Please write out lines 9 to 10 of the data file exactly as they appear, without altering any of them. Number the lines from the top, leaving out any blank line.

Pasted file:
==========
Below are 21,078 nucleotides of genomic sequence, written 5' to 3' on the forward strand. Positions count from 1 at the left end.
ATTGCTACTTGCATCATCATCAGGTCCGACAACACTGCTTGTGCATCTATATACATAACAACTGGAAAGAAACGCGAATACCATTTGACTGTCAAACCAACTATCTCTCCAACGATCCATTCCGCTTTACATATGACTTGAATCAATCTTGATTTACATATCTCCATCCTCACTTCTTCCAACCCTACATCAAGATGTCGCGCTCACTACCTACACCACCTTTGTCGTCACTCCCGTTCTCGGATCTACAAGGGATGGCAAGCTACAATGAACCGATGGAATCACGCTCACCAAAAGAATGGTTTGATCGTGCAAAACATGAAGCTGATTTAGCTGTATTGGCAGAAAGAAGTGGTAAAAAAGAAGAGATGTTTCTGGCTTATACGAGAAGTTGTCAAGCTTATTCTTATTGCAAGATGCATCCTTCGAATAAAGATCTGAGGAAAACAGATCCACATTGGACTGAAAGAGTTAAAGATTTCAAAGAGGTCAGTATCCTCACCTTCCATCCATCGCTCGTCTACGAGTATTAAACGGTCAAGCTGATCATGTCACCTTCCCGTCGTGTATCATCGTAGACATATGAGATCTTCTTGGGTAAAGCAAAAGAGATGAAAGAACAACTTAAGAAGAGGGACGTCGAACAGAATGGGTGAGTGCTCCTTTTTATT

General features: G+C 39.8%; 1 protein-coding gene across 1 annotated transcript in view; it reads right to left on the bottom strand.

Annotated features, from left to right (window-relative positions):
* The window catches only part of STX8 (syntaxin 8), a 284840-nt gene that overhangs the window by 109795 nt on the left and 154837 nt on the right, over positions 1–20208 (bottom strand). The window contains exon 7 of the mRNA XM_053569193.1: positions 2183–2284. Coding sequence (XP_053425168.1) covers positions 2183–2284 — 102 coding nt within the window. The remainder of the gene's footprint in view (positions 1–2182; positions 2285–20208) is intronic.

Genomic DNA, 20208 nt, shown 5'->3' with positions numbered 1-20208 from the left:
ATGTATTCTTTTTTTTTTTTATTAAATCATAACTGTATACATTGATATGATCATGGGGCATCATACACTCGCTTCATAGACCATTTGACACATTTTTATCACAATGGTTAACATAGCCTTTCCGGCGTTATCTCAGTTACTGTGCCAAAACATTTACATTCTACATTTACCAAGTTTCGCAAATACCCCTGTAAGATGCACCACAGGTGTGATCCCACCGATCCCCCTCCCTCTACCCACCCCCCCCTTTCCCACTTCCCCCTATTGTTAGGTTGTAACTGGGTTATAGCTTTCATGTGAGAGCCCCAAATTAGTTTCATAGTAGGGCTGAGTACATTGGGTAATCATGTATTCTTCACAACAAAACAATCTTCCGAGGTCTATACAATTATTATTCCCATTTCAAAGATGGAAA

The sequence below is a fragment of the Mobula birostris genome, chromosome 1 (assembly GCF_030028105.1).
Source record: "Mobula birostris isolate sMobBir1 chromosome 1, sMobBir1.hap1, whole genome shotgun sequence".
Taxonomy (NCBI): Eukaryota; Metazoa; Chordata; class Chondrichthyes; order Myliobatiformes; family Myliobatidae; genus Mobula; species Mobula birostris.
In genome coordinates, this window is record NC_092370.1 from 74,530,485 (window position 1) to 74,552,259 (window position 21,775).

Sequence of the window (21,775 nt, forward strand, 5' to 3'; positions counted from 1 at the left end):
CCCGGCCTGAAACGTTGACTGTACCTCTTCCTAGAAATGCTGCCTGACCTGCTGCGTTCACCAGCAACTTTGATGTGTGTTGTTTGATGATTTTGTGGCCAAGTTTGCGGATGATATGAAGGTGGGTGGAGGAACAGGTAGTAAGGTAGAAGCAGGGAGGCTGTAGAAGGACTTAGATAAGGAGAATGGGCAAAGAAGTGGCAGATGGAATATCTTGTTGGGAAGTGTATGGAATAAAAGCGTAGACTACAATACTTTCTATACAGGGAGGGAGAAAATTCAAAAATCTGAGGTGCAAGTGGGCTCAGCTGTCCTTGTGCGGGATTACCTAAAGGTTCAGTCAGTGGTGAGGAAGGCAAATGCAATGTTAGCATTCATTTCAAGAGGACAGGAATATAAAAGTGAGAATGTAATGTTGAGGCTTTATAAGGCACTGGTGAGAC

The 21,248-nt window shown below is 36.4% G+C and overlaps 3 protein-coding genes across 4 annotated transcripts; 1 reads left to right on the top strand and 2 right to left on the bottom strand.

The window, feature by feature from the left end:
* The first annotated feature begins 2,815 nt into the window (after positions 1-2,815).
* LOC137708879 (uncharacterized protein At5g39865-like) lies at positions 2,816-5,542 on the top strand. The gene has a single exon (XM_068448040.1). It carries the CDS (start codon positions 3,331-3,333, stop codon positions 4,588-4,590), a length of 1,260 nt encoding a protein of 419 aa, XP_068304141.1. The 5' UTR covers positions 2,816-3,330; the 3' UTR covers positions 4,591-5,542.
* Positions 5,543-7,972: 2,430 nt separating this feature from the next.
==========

Source record: "Mobula birostris isolate sMobBir1 chromosome 1, sMobBir1.hap1, whole genome shotgun sequence".
Taxonomy (NCBI): Eukaryota; Metazoa; Chordata; class Chondrichthyes; order Myliobatiformes; family Myliobatidae; genus Mobula; species Mobula birostris.